Planning to move back to my flat, again

Last time this didn’t happen because I ended up going to a rehab unit instead (which ended up being an unsuitable place for me).

I’m anxious, which is to be expected. There’s a sensation of excitement about the change which (when my anxiety doesn’t dominate) makes everything seem like it will work out.

Excitement: More control over what I do

Anxiety: All the things I need to do to look after myself (eating, washing, …) that will have to do.

Positives: For the next few weeks at least I’ve got the home treatment team following me with extra support.

Negatives: The extra support won’t last forever.

Positive: Everything could work out 🙂

Negative: It might not.

Conclusion: Its not the end of the world if it doesn’t work out, but it’d be awesome if it did.

Leaving the rehab unit

I didn’t feel in control on the unit; was told by the staff to trust the staff and take the medication suggested, basically “take it”, and they then prescribed new medication after I said I didn’t want it. I’m already on medication, and haven’t even been on them long enough to know if my current meds are effective!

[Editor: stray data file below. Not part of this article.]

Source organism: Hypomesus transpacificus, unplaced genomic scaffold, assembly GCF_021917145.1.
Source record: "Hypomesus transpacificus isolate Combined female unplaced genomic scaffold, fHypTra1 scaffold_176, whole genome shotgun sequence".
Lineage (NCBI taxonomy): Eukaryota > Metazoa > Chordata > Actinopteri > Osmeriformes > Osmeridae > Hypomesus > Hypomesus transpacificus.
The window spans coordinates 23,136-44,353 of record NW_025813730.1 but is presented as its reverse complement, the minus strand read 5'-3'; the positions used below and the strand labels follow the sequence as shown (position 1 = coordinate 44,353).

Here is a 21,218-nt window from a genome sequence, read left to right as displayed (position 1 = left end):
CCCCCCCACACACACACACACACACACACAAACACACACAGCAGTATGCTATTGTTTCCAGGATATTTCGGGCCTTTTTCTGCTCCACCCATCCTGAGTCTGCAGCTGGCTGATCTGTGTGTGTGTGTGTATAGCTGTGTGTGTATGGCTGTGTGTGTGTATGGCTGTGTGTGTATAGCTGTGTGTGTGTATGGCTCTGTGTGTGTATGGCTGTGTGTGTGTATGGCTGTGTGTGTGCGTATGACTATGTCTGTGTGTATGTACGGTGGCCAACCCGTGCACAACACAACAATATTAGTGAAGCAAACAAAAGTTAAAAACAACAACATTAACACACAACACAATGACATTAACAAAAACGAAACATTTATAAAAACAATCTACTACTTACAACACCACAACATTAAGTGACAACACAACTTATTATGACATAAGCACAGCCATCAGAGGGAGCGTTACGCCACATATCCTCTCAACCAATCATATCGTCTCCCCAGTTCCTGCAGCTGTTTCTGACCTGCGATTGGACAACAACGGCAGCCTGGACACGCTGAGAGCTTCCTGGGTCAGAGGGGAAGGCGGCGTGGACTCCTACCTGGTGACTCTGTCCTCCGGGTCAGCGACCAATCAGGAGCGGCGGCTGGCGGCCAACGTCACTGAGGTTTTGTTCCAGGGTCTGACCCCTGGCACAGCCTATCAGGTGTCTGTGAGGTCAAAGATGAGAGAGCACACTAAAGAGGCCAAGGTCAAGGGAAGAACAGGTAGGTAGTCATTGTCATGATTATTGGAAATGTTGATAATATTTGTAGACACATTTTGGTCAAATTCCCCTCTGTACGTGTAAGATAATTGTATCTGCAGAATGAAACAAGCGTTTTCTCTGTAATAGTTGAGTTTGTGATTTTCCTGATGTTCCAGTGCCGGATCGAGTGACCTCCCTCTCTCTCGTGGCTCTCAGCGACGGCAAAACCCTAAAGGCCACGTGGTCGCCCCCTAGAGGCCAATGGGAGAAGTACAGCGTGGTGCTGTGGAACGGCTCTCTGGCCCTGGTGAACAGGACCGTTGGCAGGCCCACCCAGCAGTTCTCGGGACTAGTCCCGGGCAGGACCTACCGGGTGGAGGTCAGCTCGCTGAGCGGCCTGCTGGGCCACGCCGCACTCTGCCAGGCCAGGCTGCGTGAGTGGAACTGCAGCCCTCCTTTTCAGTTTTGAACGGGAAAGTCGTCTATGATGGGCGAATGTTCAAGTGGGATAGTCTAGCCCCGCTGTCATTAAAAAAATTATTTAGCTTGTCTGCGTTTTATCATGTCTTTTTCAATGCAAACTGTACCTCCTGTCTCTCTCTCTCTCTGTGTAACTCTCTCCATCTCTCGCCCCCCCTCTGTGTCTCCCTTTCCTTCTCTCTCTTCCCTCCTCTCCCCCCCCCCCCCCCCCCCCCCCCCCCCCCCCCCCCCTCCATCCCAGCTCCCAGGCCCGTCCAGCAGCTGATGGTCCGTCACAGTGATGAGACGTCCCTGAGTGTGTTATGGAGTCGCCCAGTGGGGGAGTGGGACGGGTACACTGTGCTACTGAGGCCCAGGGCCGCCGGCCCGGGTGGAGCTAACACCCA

There is no way I was going to make myself endure another 7 days of isolation (no leave), so I left the premises, only to return 1.5 hours later and be told they had to search me and the isolation now had 14 days left (reset to the full time because I was off the premises).

I then left again, and slept in my flat overnight, before getting admitted to a psych ward because of my self-harm risk.